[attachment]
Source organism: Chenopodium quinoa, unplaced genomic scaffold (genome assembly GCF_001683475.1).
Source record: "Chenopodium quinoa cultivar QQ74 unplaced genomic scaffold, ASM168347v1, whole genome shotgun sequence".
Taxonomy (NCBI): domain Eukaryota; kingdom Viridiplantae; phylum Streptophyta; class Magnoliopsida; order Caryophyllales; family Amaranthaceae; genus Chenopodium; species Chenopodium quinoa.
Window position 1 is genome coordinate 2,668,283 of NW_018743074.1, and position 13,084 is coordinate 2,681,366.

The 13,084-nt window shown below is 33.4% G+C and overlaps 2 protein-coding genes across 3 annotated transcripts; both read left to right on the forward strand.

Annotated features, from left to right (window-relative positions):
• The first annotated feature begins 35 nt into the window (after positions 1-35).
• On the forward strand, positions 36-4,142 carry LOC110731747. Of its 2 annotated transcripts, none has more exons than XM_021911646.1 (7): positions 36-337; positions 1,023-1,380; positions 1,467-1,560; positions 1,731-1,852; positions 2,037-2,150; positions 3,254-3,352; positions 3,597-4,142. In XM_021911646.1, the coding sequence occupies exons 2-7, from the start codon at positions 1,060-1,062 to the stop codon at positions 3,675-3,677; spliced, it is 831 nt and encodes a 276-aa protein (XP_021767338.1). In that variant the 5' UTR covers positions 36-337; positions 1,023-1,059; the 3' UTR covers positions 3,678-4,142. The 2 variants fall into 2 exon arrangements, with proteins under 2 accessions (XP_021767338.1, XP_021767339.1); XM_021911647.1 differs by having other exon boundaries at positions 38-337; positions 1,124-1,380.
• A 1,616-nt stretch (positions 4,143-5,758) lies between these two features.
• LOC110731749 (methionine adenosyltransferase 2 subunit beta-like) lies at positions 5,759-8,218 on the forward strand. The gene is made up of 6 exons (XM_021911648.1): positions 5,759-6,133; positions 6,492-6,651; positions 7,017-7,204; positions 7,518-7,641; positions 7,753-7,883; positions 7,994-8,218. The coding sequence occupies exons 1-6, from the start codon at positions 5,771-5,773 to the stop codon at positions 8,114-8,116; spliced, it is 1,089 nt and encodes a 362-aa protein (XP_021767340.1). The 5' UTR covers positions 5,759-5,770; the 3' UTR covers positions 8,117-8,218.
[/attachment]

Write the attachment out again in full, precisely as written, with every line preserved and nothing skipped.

Source organism: Chenopodium quinoa, unplaced genomic scaffold (genome assembly GCF_001683475.1).
Source record: "Chenopodium quinoa cultivar QQ74 unplaced genomic scaffold, ASM168347v1, whole genome shotgun sequence".
Taxonomy (NCBI): domain Eukaryota; kingdom Viridiplantae; phylum Streptophyta; class Magnoliopsida; order Caryophyllales; family Amaranthaceae; genus Chenopodium; species Chenopodium quinoa.
Window position 1 is genome coordinate 2,668,283 of NW_018743074.1, and position 13,084 is coordinate 2,681,366.

The 13,084-nt window shown below is 33.4% G+C and overlaps 2 protein-coding genes across 3 annotated transcripts; both read left to right on the forward strand.

Annotated features, from left to right (window-relative positions):
• The first annotated feature begins 35 nt into the window (after positions 1-35).
• On the forward strand, positions 36-4,142 carry LOC110731747. Of its 2 annotated transcripts, none has more exons than XM_021911646.1 (7): positions 36-337; positions 1,023-1,380; positions 1,467-1,560; positions 1,731-1,852; positions 2,037-2,150; positions 3,254-3,352; positions 3,597-4,142. In XM_021911646.1, the coding sequence occupies exons 2-7, from the start codon at positions 1,060-1,062 to the stop codon at positions 3,675-3,677; spliced, it is 831 nt and encodes a 276-aa protein (XP_021767338.1). In that variant the 5' UTR covers positions 36-337; positions 1,023-1,059; the 3' UTR covers positions 3,678-4,142. The 2 variants fall into 2 exon arrangements, with proteins under 2 accessions (XP_021767338.1, XP_021767339.1); XM_021911647.1 differs by having other exon boundaries at positions 38-337; positions 1,124-1,380.
• A 1,616-nt stretch (positions 4,143-5,758) lies between these two features.
• LOC110731749 (methionine adenosyltransferase 2 subunit beta-like) lies at positions 5,759-8,218 on the forward strand. The gene is made up of 6 exons (XM_021911648.1): positions 5,759-6,133; positions 6,492-6,651; positions 7,017-7,204; positions 7,518-7,641; positions 7,753-7,883; positions 7,994-8,218. The coding sequence occupies exons 1-6, from the start codon at positions 5,771-5,773 to the stop codon at positions 8,114-8,116; spliced, it is 1,089 nt and encodes a 362-aa protein (XP_021767340.1). The 5' UTR covers positions 5,759-5,770; the 3' UTR covers positions 8,117-8,218.